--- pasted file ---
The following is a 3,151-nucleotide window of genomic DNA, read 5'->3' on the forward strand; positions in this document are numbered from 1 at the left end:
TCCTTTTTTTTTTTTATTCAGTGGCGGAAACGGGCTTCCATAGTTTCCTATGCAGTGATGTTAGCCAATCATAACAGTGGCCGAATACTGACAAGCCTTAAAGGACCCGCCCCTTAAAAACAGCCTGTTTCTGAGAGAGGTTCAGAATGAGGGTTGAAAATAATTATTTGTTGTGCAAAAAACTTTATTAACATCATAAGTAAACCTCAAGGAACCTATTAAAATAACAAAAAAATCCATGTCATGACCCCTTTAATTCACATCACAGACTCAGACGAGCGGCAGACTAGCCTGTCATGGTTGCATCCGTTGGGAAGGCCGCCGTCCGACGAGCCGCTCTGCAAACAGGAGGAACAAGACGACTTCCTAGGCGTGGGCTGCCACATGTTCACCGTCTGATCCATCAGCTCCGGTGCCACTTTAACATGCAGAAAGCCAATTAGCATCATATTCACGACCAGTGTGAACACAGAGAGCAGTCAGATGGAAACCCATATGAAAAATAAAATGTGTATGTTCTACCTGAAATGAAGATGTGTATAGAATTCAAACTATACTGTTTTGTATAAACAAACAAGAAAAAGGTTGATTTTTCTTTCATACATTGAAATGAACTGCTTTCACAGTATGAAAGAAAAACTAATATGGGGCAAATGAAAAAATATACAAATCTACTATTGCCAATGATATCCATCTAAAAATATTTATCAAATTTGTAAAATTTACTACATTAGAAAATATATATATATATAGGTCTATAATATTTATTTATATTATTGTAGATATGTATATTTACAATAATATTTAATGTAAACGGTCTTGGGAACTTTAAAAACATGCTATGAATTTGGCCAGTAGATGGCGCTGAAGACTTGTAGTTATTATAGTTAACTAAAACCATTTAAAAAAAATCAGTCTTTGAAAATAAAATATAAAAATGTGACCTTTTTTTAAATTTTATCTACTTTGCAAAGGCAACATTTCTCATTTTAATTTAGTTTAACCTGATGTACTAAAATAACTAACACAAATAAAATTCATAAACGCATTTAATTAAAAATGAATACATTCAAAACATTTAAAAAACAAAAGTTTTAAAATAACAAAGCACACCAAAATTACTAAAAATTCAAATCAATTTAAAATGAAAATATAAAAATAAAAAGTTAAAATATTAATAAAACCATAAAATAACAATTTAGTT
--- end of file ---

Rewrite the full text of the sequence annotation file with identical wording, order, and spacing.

The following is a 3,151-nucleotide window of genomic DNA, read 5'->3' on the forward strand; positions in this document are numbered from 1 at the left end:
TCCTTTTTTTTTTTTATTCAGTGGCGGAAACGGGCTTCCATAGTTTCCTATGCAGTGATGTTAGCCAATCATAACAGTGGCCGAATACTGACAAGCCTTAAAGGACCCGCCCCTTAAAAACAGCCTGTTTCTGAGAGAGGTTCAGAATGAGGGTTGAAAATAATTATTTGTTGTGCAAAAAACTTTATTAACATCATAAGTAAACCTCAAGGAACCTATTAAAATAACAAAAAAATCCATGTCATGACCCCTTTAATTCACATCACAGACTCAGACGAGCGGCAGACTAGCCTGTCATGGTTGCATCCGTTGGGAAGGCCGCCGTCCGACGAGCCGCTCTGCAAACAGGAGGAACAAGACGACTTCCTAGGCGTGGGCTGCCACATGTTCACCGTCTGATCCATCAGCTCCGGTGCCACTTTAACATGCAGAAAGCCAATTAGCATCATATTCACGACCAGTGTGAACACAGAGAGCAGTCAGATGGAAACCCATATGAAAAATAAAATGTGTATGTTCTACCTGAAATGAAGATGTGTATAGAATTCAAACTATACTGTTTTGTATAAACAAACAAGAAAAAGGTTGATTTTTCTTTCATACATTGAAATGAACTGCTTTCACAGTATGAAAGAAAAACTAATATGGGGCAAATGAAAAAATATACAAATCTACTATTGCCAATGATATCCATCTAAAAATATTTATCAAATTTGTAAAATTTACTACATTAGAAAATATATATATATATAGGTCTATAATATTTATTTATATTATTGTAGATATGTATATTTACAATAATATTTAATGTAAACGGTCTTGGGAACTTTAAAAACATGCTATGAATTTGGCCAGTAGATGGCGCTGAAGACTTGTAGTTATTATAGTTAACTAAAACCATTTAAAAAAAATCAGTCTTTGAAAATAAAATATAAAAATGTGACCTTTTTTTAAATTTTATCTACTTTGCAAAGGCAACATTTCTCATTTTAATTTAGTTTAACCTGATGTACTAAAATAACTAACACAAATAAAATTCATAAACGCATTTAATTAAAAATGAATACATTCAAAACATTTAAAAAACAAAAGTTTTAAAATAACAAAGCACACCAAAATTACTAAAAATTCAAATCAATTTAAAATGAAAATATAAAAATAAAAAGTTAAAATATTAATAAAACCATAAAATAACAATTTAGTT